• There’s often (always?) beer. Sometimes it’s secret beer due to regulations of the location of the race, but if you keep your eyes and ears open you will often find that people have beers at the finish line (sometimes the race is sponsored by a beer WHICH IS THE BEST) or sometimes you’ll do a timed run and find that people are drinking beers DURING THE RACE and that’s when you’ll think, “Yes. I found my people.”
  • Ultra runners are just fun. I feel like the start lines and finish lines of an ultra are usually so much more lighthearted. Everyone recognizes the “crazy” factor in what they’re doing and it makes even the most serious of person a bit goofy. They’re also encouraging. They’ll share tips. The start line of a road marathon often feels tense, but of an ultra? At least at the ones I do? There’s a lot more laughing than I would expect. “WE CRAZY!” type of comments and laughter.

I’m trying to get out of my 100-miler because I learned my limits this weekend, but I still believe if I can run a 50K or a 12-hour race? Anyone who can do a marathon can. The only thing that makes it easier for me than it might be for you is I have this epic community around me. I’d like to think there’s one hidden in your town too, but I don’t know. Some days I feel like we have something unique and special here, but at the race in TN this weekend there seemed to be a “regular” crowd of people who looked just as fun and supportive as our group is. So maybe there’s one where you are too, you just have to find them.

Lessons Learned During A Stage Race

This is my third year doing the Grand Viduta Stage Race and I have learned some lessons and have some take-aways, y’all. Sit back and soak up the elite-runner knowledge.

HA! I made myself laugh at that one. Sit back and soak up the knowledge of a crazy girl who talked about boob chafing for 3 days.

  • You never know what kind of aid you will love with all of your heart until you get to the aid station. Last year my friends who rarely drank coke found themselves drinking it at every aid station. For me last year it was Powerbars. This year? Pretzels. I am NOT a pretzel person. Unless it’s a Combo you will never see me eat a pretzel by itself but this year? I COULD NOT GET ENOUGH. The very last aid station on the very last day did not have any and I might have cried.
  • Surviving the same 3-day trail race with someone can help you surmount any past social faux pas. Whether you thought someone was in their 50s who was actually in their 30s, or if you called someone by the wrong name, or if you called someone’s dog by the wrong name…you will still be besties by the time the 3 days is over. Just knowing you fought the same war and survived eliminates all past awkwardness. This is a treasure for someone like me who does embarrasses herself regularly.
  • I will offer strangers drugs at some point. The first year it was a guy who had rolled his ankle and was going to quit. “I HAVE DRUGS!” I always say. Because I do. I carry ibuprofen, Tylenol, and Excedrin with me. This year I offered them a guy who was just trying to survive past day 3 after an injury. “ARE YOU SURE?” I emphatically said when he declined. I am the back-woods drug pusher, I DO NOT TAKE NO FOR AN ANSWER.
  • I am best friends with all aid station workers. Without fail, every year, every day, every aid station, I show up and want to just bond with the clean people on the other side of the table. They’re like mystical humans and they’re offering me food and sodas and water and I just profess my love and appreciation like some sort of stalker ex-girlfriend. My group always points out, though, that we are aware of the difference between us and the racers at the beginning who probably don’t even stop. We stop, we chat, we take pictures, and we hang out. WE ARE NOT IN A HURRY, NEW BEST FRIENDS WITH THE PRETZELS!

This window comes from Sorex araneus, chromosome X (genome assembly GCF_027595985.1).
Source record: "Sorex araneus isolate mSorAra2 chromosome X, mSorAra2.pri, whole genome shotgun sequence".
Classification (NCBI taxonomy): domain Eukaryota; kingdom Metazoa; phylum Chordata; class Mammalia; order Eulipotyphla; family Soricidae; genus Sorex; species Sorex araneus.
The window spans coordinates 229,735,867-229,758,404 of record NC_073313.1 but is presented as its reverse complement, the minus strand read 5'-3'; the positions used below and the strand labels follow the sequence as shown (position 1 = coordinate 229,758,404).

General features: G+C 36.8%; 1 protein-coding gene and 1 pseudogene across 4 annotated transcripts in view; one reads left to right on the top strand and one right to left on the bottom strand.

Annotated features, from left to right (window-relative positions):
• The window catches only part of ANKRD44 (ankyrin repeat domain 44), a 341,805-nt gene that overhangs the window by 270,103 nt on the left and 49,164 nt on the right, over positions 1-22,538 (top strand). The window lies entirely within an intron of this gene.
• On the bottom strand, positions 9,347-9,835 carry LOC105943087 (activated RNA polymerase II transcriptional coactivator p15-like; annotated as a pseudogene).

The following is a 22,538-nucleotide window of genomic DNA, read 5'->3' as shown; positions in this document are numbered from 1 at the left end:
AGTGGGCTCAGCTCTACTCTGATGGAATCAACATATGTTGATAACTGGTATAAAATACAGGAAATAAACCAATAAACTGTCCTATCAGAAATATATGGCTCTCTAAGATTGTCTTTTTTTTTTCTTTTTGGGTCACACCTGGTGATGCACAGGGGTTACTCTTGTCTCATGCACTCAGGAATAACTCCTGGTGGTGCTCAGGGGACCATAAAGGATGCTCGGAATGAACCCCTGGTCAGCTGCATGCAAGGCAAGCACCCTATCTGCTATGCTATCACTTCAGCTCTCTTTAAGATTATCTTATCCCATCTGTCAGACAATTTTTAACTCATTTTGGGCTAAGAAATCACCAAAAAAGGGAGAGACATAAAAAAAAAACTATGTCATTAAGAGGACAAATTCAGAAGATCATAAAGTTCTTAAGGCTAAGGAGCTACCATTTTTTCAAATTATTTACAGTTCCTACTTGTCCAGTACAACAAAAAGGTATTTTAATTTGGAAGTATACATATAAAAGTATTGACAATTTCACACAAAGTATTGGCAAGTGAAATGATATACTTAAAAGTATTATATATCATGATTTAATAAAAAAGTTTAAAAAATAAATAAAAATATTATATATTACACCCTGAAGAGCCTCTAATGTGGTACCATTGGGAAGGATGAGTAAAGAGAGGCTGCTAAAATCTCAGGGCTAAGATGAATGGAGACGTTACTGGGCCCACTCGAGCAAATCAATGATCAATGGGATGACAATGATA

• I will break my No Sending Facebook Friend Requests after every Grand Viduta weekend. I set the rule in place because I’m obnoxious on Facebook. I post a million times a day, everything from Harry Potter memes to Trans Advocacy articles. I am a LOT to take on Facebook so it makes me feel better knowing that I did not push that on anyone. But if we survive Grand Viduta together? I’m probably going to send you a friend request. If you didn’t push me off a mountain by day 3? You can handle me on Facebook.
  • There’s always things to learn about your friends. I made new friends this weekend, but I also learned new things about old friends. Like engagement stories, or favorite music, or the fact that we know the same church camp songs. (“I am a C! I am a C-H! I am a C-H-R-I-S-T-I-A-N!”) There’s never a shortage of conversation topics and since you’ve lost your mind, there are no taboo subjects. “I poop at the same time, every day!” Might be something I said 14 times over the last 3 Vidutas. Would I ever even talk about my regularity to my family? HELL NO. But someone running 3 days with me through the woods? You’d better believe you’re going to know all about my digestive health by the time we cross the final finish line.
  • You can never love your trail running friends enough. I end every year feeling so blessed to be a part of this amazing community. These people are my family. I love seeing their beautiful faces and cheering them on and laughing with them, and maybe sometimes crying with them. I want to greet them all with hugs every day but I don’t because that’s weird and I’m just now getting them to look past the fact that I forgot their name that time at packet pickup. But I love them, and every year after this wonderful weekend, I feel like the luckiest girl in the world.